Việt Nam to produce hot rolled steel this year

Thursday, Feb 08, 2018 08:06

Deputy chairman of the Viet Nam Steel Association Nguyen Van Sua

Viet Nam’s steel industry will be able to produce enough hot-rolled steel in 2018 to meet local demand. Before, the nation had to import millions of tonnes of hot-rolled steel products every year.

Deputy chairman of the Viet Nam Steel Association Nguyen Van Sua tells Thoi bao Kinh doanh (Business Times) newspaper about steel production this year and origins of Vietnamese steel.

How did the domestic steel industry develop in 2017? And what do you predict for its growth in 2018?

The domestic steel market has grown in production and consumption over the past few years, especially the period 2016-17. Most steel enterprises have achieved high profits from steel production and business in 2017.

In 2017, the steel industry reached a year-on-year increase of 23 per cent in production and 20 per cent in consumption while exports of steel reached 4.7 million tonnes, a surge of 28 per cent against 2016.

The strong growth was due to high demand for steel as the domestic economy developed, including construction of infrastructure, bridges, harbors, airports, urban areas and housing.

The steel industry will continue the development because many projects have to be completed and put into operation this year.

Meanwhile, the Government will enhance disbursement for many projects with public investment to finish the projects, leading to higher demand for steel products.

However, to obtain those advantages, the local steel producers must improve competitiveness of their products by investing in reform of production technology, a skilled workforce and use of modern management methods.

Viet Nam has joined many free trade agreements (FTAs) so there are opportunities and challenges for the local steel industry. What does the industry do to maximise opportunities?

The FTAs aim to liberalise trade and will create opportunities and challenges for the local steel industry.

Therefore, we have to understand international trade very well to take suitable actions.

I think that Viet Nam’s steel industry in the future should build large steel enterprises to produce steel products with the ability to compete with foreign ones.

Those enterprises must have large production scale, high technology and good management ability to produce 7-10 million tonnes of steel per year.

Now, the local steel producers have had difficulties in capital, technology and equipment.

Over past years, China has cut its output of steel. How has this action affected Viet Nam’s steel industry, especially given that the US Department of Commerce has suspected 90 per cent of the steel exports from Viet Nam to the US are produced in China?

China’s steel production capacity is too high and the steel industry has overheated development over the domestic demand. The reduction will ensure the effectiveness of the steel industry in China and that will partly affect Viet Nam.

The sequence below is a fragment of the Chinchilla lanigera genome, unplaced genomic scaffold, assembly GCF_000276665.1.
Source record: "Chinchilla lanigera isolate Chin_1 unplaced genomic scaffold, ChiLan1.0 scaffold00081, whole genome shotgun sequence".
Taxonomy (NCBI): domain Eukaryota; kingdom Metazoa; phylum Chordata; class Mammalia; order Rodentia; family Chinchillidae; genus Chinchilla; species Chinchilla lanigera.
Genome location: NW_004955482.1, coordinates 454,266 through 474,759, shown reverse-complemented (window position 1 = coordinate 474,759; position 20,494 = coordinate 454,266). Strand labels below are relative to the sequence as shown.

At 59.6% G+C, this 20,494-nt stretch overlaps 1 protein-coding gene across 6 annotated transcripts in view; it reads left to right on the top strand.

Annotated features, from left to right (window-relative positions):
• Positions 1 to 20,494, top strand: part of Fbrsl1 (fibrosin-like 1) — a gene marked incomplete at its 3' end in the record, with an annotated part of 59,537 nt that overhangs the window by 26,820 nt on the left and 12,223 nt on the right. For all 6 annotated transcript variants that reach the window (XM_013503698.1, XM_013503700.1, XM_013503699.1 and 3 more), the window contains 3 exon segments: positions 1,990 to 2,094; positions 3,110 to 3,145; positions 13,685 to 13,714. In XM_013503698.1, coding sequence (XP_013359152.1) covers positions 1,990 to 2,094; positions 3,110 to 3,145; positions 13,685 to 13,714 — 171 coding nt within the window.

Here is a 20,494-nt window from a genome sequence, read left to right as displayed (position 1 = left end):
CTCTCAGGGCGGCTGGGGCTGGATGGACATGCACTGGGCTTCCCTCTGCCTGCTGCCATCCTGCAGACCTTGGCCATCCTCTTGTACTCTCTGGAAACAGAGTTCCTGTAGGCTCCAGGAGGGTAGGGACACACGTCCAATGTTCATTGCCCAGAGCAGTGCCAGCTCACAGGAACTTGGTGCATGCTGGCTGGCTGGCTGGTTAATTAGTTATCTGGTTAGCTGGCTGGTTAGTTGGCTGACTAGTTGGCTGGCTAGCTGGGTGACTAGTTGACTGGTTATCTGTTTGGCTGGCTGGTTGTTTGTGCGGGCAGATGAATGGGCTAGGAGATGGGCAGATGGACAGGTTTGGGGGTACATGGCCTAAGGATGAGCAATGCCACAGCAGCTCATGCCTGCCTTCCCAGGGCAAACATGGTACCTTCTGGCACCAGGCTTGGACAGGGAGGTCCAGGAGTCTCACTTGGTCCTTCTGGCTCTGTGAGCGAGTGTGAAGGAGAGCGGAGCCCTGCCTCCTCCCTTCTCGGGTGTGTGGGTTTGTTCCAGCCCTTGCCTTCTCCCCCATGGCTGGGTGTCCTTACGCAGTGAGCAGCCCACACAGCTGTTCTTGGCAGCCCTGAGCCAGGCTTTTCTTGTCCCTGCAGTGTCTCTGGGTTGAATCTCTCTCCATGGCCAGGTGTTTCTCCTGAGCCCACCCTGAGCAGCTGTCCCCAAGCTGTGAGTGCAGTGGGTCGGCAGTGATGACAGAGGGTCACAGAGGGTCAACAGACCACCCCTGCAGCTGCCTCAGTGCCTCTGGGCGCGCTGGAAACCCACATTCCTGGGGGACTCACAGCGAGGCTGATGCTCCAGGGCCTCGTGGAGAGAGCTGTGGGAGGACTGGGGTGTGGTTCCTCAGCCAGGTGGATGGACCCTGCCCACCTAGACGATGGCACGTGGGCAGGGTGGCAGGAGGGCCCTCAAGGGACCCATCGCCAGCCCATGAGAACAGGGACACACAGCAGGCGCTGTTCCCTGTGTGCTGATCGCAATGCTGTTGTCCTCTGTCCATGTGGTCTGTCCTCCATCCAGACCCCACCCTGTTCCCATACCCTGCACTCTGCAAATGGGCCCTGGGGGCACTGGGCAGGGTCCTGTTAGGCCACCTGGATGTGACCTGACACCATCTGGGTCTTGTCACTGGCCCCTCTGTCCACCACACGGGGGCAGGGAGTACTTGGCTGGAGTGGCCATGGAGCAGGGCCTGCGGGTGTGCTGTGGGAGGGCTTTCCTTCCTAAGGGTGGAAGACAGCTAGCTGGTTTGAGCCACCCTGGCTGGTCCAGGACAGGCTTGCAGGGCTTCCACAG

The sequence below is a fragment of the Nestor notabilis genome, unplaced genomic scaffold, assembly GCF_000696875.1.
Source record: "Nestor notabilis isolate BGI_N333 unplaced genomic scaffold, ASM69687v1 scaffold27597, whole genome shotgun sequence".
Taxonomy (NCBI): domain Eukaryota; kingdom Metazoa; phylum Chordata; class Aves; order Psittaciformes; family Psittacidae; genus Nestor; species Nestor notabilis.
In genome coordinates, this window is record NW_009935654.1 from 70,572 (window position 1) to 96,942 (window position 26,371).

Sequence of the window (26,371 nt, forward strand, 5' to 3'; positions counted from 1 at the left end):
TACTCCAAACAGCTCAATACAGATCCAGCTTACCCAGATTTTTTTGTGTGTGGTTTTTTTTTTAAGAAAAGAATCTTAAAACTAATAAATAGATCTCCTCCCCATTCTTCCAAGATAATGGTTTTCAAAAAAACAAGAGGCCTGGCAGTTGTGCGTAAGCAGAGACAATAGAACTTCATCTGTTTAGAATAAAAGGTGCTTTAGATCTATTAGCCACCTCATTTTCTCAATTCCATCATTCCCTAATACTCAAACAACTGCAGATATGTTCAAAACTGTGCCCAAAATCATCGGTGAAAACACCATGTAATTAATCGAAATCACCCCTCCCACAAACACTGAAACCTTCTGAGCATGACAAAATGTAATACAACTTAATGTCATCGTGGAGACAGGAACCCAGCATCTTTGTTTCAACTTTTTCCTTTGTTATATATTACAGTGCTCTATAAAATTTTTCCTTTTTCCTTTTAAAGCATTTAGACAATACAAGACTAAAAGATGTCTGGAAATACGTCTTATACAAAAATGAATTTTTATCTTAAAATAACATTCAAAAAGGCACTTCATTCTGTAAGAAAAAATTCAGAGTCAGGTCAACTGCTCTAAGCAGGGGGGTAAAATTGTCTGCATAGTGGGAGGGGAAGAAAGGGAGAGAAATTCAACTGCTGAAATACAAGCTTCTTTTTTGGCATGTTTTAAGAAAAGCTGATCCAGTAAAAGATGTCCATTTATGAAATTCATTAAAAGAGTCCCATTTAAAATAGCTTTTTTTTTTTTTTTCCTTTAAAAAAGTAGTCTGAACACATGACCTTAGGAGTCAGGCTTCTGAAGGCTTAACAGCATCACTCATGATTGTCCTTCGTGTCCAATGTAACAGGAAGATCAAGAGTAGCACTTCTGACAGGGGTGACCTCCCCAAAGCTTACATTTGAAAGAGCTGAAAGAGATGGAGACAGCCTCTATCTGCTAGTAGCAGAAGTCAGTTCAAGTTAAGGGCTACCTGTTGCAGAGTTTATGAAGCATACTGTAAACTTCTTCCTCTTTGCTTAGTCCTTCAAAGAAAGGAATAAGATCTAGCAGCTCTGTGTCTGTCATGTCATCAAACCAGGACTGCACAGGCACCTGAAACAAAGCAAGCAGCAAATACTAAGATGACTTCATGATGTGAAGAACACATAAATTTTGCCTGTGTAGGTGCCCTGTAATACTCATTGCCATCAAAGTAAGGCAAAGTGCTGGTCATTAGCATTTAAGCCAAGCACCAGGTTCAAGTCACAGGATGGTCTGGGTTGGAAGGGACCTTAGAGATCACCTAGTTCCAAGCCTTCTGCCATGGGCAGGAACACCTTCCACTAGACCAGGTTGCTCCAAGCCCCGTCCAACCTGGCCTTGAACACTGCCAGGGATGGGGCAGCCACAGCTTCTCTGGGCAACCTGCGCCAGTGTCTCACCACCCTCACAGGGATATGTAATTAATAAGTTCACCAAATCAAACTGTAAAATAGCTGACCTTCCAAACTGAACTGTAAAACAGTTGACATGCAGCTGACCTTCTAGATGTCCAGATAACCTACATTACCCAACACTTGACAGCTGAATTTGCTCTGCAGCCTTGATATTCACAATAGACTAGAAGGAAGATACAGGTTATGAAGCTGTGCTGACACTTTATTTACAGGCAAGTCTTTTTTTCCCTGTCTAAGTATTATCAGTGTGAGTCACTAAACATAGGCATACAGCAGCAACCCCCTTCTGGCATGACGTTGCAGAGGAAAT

The media has recently reported that 90 per cent of Viet Nam’s steel shipped to the US is produced in China.

I believe it is inaccurate because a very small amount of Viet Nam’s steel exports were produced in China.

The reality will be proven soon this year when Viet Nam begins producing hot rolled steel, ensuring the origin of steel products produced in Viet Nam.

Taxes for steel imports from China have fallen to zero per cent under the ASEAN-China FTA effective in July 2005. Has that increased China’s steel exports to Viet Nam ?

Viet Nam’s steel industry needs to improve the competitiveness of its products for competing with Chinese steel and Viet Nam needs to use trade remedies for protecting its domestic production, which the US and Europe are using quite effectively.

In 2017, Viẹt Nam also used trade remedies effectively. Pig iron imported from China to Viet Nam in 2015 was two million tonnes. Since 2016, Viet Nam has had a trade remedy for the pig iron from China so the imports are reduced to 1.2 million tonnes in 2016 and a few hundred thousands of tonnes in 2017.

Meanwhile, in 2016, Viet Nam imported 1.8 million tonnes of galvanised steel sheet. After the imposition of the trade remedy tax, the import of galvanised steel sheets decreased to 1.2 million tonnes last year.

China has closed the induction furnace for fear of environmental pollution, while the steel industry of Viet Nam has still used this a lot. To avoid a situation like China, what should Viet Nam do?

Currently, Viet Nam has not planned to close the induction furnace because the capacity of the electric furnace has not met the local demand so the induction furnace has still had a positive contribution.

However, investors should pay attention to the long-term vision to not put large investment in developing induction furnaces because it may be limited in the future because of its negative effects on the environment, then the investor will suffer great damage. — VNS

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